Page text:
Haunting image of 19th-century Irish explorer who disappeared on Arctic voyage up for sale

The ships lost in the expedition were found only relatively recently, in 2014 and 2016

A set of photographs, believed to be lost and unseen for 178 years, will be offered for sale at Sotheby’s Travel, Atlases, Maps and Photographs auction, on September 21st in London.

The images were taken Richard Beard studio, of Regent Street in London, on May 15-17th, 1845, aboard the HMS Erebus, just three days before the ship set sail, never to return.

These images are estimated to achieve £150,000-£200,000 (€175,360-€233,812) and described as “one of the most significant artefacts for the history of photograph and polar exploration rediscovered in recent times” by the auction house. They were produced when photography was in its infancy and are the last taken of the 14 members of the expedition. The team was sent by the British to explore 500km of Arctic coastline to complete the charting of the Northwest Passage, a vital sea route between the Pacific and Atlantic oceans.

“These haunting daguerreotypes are among the most important examples of 19th-century photography to ever appear at auction,” says Emily Bierman, global head of Sotheby’s photographs department. Daguerreotypes were the first commercially successful photographic processes in the history of photography, but it is the fate of the men in these pictures that really makes them interesting.


Two ships, HMS Erebus and HMS Terror – an aptly named ship considering its crew ended up stuck in Arctic ice for almost two years – under the command of Sir John Franklin; and Irish explorer and second in command Capt Francis Crozier, set sail on May 19th, 1845. They had been supplied with three years of preserved foods and a dog named Neptune, but after two years, with no word of the 134 men, Franklin’s wife urged the admiralty to send a search party. Despite having lots of food, many perished from lead poisoning from tinned food, not to mention disease from sharing their living quarters with rats, while polar winds cut like shards of glass outside their vessel, which was stuck in the ice.

Despite 26 search-and-rescue operations conducted over the next 30 years, the two boats were only recently discovered: in 2014 HMS Erebus was found by Parks Canada, followed by HMS Terror in 2016, marking two of the most important archaeological finds in recent history. Much of what was discovered is now in the National Maritime Museum in Greenwich.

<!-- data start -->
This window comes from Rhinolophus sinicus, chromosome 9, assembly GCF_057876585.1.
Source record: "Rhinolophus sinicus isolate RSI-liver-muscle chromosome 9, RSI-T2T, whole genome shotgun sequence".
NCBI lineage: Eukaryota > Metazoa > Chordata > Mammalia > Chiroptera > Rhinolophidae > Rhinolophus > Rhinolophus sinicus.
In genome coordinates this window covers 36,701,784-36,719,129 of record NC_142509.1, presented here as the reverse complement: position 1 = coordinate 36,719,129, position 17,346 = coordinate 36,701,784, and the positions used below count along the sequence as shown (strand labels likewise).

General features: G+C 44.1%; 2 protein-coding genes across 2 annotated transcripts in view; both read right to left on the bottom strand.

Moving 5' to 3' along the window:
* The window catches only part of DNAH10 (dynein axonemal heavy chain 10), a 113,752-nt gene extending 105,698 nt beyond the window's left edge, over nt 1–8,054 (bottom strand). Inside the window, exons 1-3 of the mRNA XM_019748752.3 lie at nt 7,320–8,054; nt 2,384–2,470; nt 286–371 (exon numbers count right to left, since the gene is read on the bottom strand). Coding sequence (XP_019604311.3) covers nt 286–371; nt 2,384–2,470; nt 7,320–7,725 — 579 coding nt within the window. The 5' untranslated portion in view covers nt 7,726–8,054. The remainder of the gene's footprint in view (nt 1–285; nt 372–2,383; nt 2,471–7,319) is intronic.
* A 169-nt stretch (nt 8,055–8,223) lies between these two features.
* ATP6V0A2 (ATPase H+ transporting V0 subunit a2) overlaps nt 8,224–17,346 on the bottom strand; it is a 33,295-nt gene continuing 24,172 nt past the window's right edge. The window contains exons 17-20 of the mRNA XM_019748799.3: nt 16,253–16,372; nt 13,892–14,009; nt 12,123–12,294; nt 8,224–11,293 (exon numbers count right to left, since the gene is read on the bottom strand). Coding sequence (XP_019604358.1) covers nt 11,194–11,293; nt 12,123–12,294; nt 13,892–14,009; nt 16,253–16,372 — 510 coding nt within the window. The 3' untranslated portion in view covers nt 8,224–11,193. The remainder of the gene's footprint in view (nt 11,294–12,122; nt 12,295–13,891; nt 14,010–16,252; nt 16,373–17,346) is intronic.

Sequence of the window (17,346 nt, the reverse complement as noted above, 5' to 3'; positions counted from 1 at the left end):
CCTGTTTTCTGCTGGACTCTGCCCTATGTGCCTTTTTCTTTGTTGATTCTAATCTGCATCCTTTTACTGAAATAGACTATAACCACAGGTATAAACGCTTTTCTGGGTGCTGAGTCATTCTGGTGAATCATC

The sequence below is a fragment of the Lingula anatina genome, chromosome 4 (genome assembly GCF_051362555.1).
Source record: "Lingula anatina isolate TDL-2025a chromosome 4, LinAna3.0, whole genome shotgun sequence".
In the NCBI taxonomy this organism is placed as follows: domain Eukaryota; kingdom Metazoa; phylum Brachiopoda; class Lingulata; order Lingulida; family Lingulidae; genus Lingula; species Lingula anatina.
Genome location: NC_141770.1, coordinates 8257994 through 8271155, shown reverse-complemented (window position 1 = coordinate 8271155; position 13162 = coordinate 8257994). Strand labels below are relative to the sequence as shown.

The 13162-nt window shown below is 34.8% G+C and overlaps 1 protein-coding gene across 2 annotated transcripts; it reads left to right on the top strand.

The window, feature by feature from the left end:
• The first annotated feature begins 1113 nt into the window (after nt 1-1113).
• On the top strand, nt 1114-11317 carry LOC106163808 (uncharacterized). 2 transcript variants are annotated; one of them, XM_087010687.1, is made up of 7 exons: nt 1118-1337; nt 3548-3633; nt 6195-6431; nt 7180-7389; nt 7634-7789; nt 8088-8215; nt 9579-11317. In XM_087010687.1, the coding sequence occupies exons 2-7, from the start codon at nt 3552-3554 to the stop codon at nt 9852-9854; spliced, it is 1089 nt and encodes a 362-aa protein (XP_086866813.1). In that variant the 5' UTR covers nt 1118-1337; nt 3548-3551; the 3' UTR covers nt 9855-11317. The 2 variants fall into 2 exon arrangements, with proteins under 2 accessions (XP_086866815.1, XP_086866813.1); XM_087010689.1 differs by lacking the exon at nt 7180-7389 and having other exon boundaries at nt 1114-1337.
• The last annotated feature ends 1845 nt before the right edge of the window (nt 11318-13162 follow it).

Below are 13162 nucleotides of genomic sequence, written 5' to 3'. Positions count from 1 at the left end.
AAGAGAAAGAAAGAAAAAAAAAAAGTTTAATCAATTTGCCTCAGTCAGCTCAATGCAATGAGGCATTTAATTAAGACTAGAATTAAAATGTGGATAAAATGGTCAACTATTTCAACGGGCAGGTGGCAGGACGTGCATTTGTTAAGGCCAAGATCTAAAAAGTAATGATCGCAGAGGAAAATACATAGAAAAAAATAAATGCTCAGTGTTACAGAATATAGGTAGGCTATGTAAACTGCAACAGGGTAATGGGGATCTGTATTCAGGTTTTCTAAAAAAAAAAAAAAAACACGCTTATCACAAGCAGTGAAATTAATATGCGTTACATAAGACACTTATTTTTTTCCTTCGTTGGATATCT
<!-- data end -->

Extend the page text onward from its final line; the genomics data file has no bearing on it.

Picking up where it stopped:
Crozier, who was born in Banbridge, Co Down, was the 11th of 13 children, and is described as a “highly regarded researcher and an underappreciated explorer,” according to Epic, the Irish Emigration Museum. After Franklin died in 1847, he took command, but eventually decided to abandon ship, leading the emaciated men on to the ice, “optimistically dragging lifeboats on sledges behind them”, to set out on a 900-mile journey – that now has macabre tales of cannibalised bodies.

Epic suggests Crozier was far more capable than his fellow officers, as “one of the most experienced polar officers of his day”, and was overlooked due to his Irish heritage and deemed lower class.

Crozier’s fate was never known; some say he was the last to die, but according to some Inuit interviews, cited in the Encyclopaedia of the Arctic, an officer of his description was seen in the 1850s. This was further confirmed by tales from American expeditions, who spoke of one survivor, “so skilled at hunting that he shared his food with local Inuit people”.

Despite being overlooked, Crozier has numerous geographical features named after him in Australia, the Falkland Islands, Norway and a lunar crater on the moon’s near side forever bears his name, as does Cape Crozier – where the magical emperor penguins of Antarctica reside.

Contents of Kill Lodge

On September 14th and 16th, Sean Eacrett will conduct a sale of the contents of Kill Lodge, the former home of the late Mary Cunningham, who ran the Five Lamps pub in Naas for many years.

A stalwart of the charity sector and a keen collector, she is fondly remembered as giving solace to many in need. The sale has some fine Georgian furniture including a hunting table (€600-€1,000); an oil paint, Salmon Leap at Leixlip by William Sadler II, (an example of which is in the National Gallery, €800-€1,200); and a Georgian peat bucket circa 1780 (€2,00-€4,000). Among the 1,150 lots are eight, red, Barcelona style chairs, priced at €300-€500 each.

Three-century-old coffee pot

If you’re heading to Timeless Antiques Fair at the RDS next weekend, silver expert Jimmy Weldon will be showcasing a very fine George I side-handle chocolate/coffee pot. It dates from 1725 and was made in Dublin by Thomas Walker, and weighs 1,011 grammes. “The fine armorial is original and possibly the Davis family, and the marks are superb,” says Weldon of the piece, which is almost three centuries old, and which is for sale for €45,000.sothebys.com, epicchq.com, seaneacrettauctions.ie, timlessfair.ie

Elizabeth Birdthistle

Elizabeth Birdthistle

Elizabeth Birdthistle, a contributor to The Irish Times, writes about property, fine arts, antiques and collectables